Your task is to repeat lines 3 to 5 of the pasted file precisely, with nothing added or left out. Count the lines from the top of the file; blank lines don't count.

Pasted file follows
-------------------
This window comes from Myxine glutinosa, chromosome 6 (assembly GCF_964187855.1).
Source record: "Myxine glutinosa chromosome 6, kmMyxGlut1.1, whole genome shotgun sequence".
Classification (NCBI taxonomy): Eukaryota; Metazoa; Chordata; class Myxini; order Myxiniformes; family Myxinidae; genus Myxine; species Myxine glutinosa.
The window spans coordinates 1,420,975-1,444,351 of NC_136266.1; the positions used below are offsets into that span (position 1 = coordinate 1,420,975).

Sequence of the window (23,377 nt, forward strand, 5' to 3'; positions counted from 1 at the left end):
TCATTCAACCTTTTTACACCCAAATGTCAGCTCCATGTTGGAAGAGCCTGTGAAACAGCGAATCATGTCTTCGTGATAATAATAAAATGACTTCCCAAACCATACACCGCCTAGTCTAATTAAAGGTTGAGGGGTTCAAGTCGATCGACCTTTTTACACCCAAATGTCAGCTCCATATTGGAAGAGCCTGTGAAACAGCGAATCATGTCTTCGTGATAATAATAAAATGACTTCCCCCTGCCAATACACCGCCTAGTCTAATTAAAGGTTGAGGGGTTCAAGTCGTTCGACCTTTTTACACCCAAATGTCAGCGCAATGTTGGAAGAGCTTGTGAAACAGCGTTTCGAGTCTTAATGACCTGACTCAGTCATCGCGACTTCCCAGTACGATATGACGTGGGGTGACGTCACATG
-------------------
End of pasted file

Classification (NCBI taxonomy): Eukaryota; Metazoa; Chordata; class Myxini; order Myxiniformes; family Myxinidae; genus Myxine; species Myxine glutinosa.
The window spans coordinates 1,420,975-1,444,351 of NC_136266.1; the positions used below are offsets into that span (position 1 = coordinate 1,420,975).

Sequence of the window (23,377 nt, forward strand, 5' to 3'; positions counted from 1 at the left end):